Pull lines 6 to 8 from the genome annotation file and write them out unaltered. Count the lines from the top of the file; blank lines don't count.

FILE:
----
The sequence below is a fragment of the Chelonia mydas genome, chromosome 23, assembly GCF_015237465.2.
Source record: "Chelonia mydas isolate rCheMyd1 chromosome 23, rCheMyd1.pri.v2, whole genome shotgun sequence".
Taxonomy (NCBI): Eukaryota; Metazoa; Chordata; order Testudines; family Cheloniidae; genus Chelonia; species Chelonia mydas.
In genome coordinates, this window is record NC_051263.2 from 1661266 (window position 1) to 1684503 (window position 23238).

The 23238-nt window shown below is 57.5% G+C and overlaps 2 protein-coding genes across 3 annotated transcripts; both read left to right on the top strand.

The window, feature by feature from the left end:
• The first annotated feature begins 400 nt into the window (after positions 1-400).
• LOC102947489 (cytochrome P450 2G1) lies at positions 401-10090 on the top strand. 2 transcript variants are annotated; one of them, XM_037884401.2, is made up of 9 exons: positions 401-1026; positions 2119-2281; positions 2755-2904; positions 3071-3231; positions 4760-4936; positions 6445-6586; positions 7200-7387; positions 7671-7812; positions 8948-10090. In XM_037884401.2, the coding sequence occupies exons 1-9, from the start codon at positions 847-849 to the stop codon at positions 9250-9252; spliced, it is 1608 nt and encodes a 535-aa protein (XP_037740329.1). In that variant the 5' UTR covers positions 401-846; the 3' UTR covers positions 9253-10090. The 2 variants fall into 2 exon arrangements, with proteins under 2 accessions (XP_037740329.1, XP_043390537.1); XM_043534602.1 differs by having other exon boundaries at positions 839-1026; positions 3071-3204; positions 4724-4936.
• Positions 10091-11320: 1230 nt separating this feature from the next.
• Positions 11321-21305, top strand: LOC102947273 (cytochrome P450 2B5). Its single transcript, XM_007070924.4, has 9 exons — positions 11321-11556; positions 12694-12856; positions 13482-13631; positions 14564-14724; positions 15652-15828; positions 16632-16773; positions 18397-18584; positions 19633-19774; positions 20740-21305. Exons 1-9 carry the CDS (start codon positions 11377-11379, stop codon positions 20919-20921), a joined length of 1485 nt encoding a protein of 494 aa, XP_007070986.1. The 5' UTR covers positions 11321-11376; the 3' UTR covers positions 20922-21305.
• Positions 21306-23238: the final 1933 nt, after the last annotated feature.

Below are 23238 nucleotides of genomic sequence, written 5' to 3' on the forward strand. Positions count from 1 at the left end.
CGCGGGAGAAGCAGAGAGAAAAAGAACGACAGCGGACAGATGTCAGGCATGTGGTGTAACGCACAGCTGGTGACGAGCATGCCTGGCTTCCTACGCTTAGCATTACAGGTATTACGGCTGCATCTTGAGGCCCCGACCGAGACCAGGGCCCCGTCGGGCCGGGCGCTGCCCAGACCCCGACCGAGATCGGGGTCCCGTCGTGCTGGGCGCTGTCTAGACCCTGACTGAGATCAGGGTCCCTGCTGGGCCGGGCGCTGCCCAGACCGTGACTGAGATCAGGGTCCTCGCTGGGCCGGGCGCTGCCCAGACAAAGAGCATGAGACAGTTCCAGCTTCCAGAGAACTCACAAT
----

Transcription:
The window, feature by feature from the left end:
• The first annotated feature begins 400 nt into the window (after positions 1-400).
• LOC102947489 (cytochrome P450 2G1) lies at positions 401-10090 on the top strand. 2 transcript variants are annotated; one of them, XM_037884401.2, is made up of 9 exons: positions 401-1026; positions 2119-2281; positions 2755-2904; positions 3071-3231; positions 4760-4936; positions 6445-6586; positions 7200-7387; positions 7671-7812; positions 8948-10090. In XM_037884401.2, the coding sequence occupies exons 1-9, from the start codon at positions 847-849 to the stop codon at positions 9250-9252; spliced, it is 1608 nt and encodes a 535-aa protein (XP_037740329.1). In that variant the 5' UTR covers positions 401-846; the 3' UTR covers positions 9253-10090. The 2 variants fall into 2 exon arrangements, with proteins under 2 accessions (XP_037740329.1, XP_043390537.1); XM_043534602.1 differs by having other exon boundaries at positions 839-1026; positions 3071-3204; positions 4724-4936.